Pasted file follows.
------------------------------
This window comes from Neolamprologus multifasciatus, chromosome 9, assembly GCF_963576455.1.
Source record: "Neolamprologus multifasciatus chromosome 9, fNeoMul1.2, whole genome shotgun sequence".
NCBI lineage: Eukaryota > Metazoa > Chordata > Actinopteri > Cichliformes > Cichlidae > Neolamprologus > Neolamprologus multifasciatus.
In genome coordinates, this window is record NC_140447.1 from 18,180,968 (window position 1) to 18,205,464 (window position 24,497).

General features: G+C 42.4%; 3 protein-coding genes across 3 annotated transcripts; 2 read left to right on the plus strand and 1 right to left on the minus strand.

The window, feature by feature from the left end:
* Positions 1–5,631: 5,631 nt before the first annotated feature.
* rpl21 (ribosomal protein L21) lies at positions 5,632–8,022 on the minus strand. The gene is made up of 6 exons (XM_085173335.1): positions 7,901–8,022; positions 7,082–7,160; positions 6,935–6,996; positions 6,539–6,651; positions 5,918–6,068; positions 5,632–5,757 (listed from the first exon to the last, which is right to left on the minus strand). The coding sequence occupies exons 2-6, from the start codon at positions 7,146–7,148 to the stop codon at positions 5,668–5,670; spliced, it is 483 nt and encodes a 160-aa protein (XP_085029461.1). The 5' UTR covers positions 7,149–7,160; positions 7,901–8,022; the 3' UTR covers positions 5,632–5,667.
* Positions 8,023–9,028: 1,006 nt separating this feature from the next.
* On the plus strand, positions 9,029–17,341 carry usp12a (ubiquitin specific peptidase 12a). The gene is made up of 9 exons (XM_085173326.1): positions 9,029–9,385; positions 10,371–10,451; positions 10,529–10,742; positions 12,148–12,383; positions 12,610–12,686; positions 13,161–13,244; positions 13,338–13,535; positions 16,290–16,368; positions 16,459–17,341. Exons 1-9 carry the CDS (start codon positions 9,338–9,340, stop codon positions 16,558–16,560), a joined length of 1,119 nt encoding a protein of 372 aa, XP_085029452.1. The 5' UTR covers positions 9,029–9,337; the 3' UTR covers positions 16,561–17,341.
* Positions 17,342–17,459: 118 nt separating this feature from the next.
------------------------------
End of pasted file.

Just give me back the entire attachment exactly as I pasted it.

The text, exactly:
This window comes from Neolamprologus multifasciatus, chromosome 9, assembly GCF_963576455.1.
Source record: "Neolamprologus multifasciatus chromosome 9, fNeoMul1.2, whole genome shotgun sequence".
NCBI lineage: Eukaryota > Metazoa > Chordata > Actinopteri > Cichliformes > Cichlidae > Neolamprologus > Neolamprologus multifasciatus.
In genome coordinates, this window is record NC_140447.1 from 18,180,968 (window position 1) to 18,205,464 (window position 24,497).

General features: G+C 42.4%; 3 protein-coding genes across 3 annotated transcripts; 2 read left to right on the plus strand and 1 right to left on the minus strand.

The window, feature by feature from the left end:
* Positions 1–5,631: 5,631 nt before the first annotated feature.
* rpl21 (ribosomal protein L21) lies at positions 5,632–8,022 on the minus strand. The gene is made up of 6 exons (XM_085173335.1): positions 7,901–8,022; positions 7,082–7,160; positions 6,935–6,996; positions 6,539–6,651; positions 5,918–6,068; positions 5,632–5,757 (listed from the first exon to the last, which is right to left on the minus strand). The coding sequence occupies exons 2-6, from the start codon at positions 7,146–7,148 to the stop codon at positions 5,668–5,670; spliced, it is 483 nt and encodes a 160-aa protein (XP_085029461.1). The 5' UTR covers positions 7,149–7,160; positions 7,901–8,022; the 3' UTR covers positions 5,632–5,667.
* Positions 8,023–9,028: 1,006 nt separating this feature from the next.
* On the plus strand, positions 9,029–17,341 carry usp12a (ubiquitin specific peptidase 12a). The gene is made up of 9 exons (XM_085173326.1): positions 9,029–9,385; positions 10,371–10,451; positions 10,529–10,742; positions 12,148–12,383; positions 12,610–12,686; positions 13,161–13,244; positions 13,338–13,535; positions 16,290–16,368; positions 16,459–17,341. Exons 1-9 carry the CDS (start codon positions 9,338–9,340, stop codon positions 16,558–16,560), a joined length of 1,119 nt encoding a protein of 372 aa, XP_085029452.1. The 5' UTR covers positions 9,029–9,337; the 3' UTR covers positions 16,561–17,341.
* Positions 17,342–17,459: 118 nt separating this feature from the next.